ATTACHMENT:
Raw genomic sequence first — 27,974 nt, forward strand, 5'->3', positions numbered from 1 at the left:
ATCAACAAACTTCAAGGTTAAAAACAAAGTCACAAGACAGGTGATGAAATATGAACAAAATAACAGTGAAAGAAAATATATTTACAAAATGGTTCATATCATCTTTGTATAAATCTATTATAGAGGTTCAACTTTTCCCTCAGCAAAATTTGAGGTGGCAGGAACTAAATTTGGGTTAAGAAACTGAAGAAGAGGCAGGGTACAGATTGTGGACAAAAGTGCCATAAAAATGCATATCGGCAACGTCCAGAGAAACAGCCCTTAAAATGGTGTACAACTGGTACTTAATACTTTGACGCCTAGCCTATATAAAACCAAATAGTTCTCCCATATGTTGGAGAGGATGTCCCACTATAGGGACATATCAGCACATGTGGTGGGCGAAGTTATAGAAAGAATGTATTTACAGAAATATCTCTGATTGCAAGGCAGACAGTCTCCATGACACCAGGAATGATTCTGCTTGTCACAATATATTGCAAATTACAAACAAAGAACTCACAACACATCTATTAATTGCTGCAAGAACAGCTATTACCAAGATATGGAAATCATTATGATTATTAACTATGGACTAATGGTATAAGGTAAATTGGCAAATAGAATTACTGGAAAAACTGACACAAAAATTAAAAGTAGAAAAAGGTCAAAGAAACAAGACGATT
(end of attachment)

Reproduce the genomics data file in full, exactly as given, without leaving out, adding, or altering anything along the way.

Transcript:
Raw genomic sequence first — 27,974 nt, forward strand, 5'->3', positions numbered from 1 at the left:
ATCAACAAACTTCAAGGTTAAAAACAAAGTCACAAGACAGGTGATGAAATATGAACAAAATAACAGTGAAAGAAAATATATTTACAAAATGGTTCATATCATCTTTGTATAAATCTATTATAGAGGTTCAACTTTTCCCTCAGCAAAATTTGAGGTGGCAGGAACTAAATTTGGGTTAAGAAACTGAAGAAGAGGCAGGGTACAGATTGTGGACAAAAGTGCCATAAAAATGCATATCGGCAACGTCCAGAGAAACAGCCCTTAAAATGGTGTACAACTGGTACTTAATACTTTGACGCCTAGCCTATATAAAACCAAATAGTTCTCCCATATGTTGGAGAGGATGTCCCACTATAGGGACATATCAGCACATGTGGTGGGCGAAGTTATAGAAAGAATGTATTTACAGAAATATCTCTGATTGCAAGGCAGACAGTCTCCATGACACCAGGAATGATTCTGCTTGTCACAATATATTGCAAATTACAAACAAAGAACTCACAACACATCTATTAATTGCTGCAAGAACAGCTATTACCAAGATATGGAAATCATTATGATTATTAACTATGGACTAATGGTATAAGGTAAATTGGCAAATAGAATTACTGGAAAAACTGACACAAAAATTAAAAGTAGAAAAAGGTCAAAGAAACAAGACGATT